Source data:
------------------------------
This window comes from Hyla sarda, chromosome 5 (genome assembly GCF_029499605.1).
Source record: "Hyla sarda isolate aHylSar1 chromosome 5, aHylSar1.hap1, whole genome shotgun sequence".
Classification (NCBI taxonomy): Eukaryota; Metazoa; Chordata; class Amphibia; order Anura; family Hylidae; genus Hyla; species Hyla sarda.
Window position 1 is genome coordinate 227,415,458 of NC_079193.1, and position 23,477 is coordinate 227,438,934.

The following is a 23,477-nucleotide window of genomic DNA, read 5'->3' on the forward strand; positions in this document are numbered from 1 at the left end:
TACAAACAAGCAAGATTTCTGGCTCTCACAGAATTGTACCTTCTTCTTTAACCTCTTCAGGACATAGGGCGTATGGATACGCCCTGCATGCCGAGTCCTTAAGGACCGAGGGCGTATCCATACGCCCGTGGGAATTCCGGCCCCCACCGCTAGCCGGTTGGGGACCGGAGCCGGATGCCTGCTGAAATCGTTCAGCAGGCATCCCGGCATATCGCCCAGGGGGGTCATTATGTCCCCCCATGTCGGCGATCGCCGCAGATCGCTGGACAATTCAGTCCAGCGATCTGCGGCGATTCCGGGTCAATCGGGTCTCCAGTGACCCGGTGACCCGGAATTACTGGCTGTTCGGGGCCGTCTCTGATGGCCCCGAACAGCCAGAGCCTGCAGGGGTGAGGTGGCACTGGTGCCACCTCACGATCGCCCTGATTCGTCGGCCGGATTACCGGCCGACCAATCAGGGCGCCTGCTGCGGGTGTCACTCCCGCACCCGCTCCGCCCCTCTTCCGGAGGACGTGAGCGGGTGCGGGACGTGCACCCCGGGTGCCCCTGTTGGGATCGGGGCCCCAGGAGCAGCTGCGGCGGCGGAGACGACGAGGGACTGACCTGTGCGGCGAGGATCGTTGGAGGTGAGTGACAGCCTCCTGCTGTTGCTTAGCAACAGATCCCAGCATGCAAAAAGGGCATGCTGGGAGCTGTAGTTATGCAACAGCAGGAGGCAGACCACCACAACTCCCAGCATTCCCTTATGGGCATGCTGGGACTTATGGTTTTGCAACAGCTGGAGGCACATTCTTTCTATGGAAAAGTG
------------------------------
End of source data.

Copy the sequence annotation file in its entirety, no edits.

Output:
This window comes from Hyla sarda, chromosome 5 (genome assembly GCF_029499605.1).
Source record: "Hyla sarda isolate aHylSar1 chromosome 5, aHylSar1.hap1, whole genome shotgun sequence".
Classification (NCBI taxonomy): Eukaryota; Metazoa; Chordata; class Amphibia; order Anura; family Hylidae; genus Hyla; species Hyla sarda.
Window position 1 is genome coordinate 227,415,458 of NC_079193.1, and position 23,477 is coordinate 227,438,934.

The following is a 23,477-nucleotide window of genomic DNA, read 5'->3' on the forward strand; positions in this document are numbered from 1 at the left end:
TACAAACAAGCAAGATTTCTGGCTCTCACAGAATTGTACCTTCTTCTTTAACCTCTTCAGGACATAGGGCGTATGGATACGCCCTGCATGCCGAGTCCTTAAGGACCGAGGGCGTATCCATACGCCCGTGGGAATTCCGGCCCCCACCGCTAGCCGGTTGGGGACCGGAGCCGGATGCCTGCTGAAATCGTTCAGCAGGCATCCCGGCATATCGCCCAGGGGGGTCATTATGTCCCCCCATGTCGGCGATCGCCGCAGATCGCTGGACAATTCAGTCCAGCGATCTGCGGCGATTCCGGGTCAATCGGGTCTCCAGTGACCCGGTGACCCGGAATTACTGGCTGTTCGGGGCCGTCTCTGATGGCCCCGAACAGCCAGAGCCTGCAGGGGTGAGGTGGCACTGGTGCCACCTCACGATCGCCCTGATTCGTCGGCCGGATTACCGGCCGACCAATCAGGGCGCCTGCTGCGGGTGTCACTCCCGCACCCGCTCCGCCCCTCTTCCGGAGGACGTGAGCGGGTGCGGGACGTGCACCCCGGGTGCCCCTGTTGGGATCGGGGCCCCAGGAGCAGCTGCGGCGGCGGAGACGACGAGGGACTGACCTGTGCGGCGAGGATCGTTGGAGGTGAGTGACAGCCTCCTGCTGTTGCTTAGCAACAGATCCCAGCATGCAAAAAGGGCATGCTGGGAGCTGTAGTTATGCAACAGCAGGAGGCAGACCACCACAACTCCCAGCATTCCCTTATGGGCATGCTGGGACTTATGGTTTTGCAACAGCTGGAGGCACATTCTTTCTATGGAAAAGTG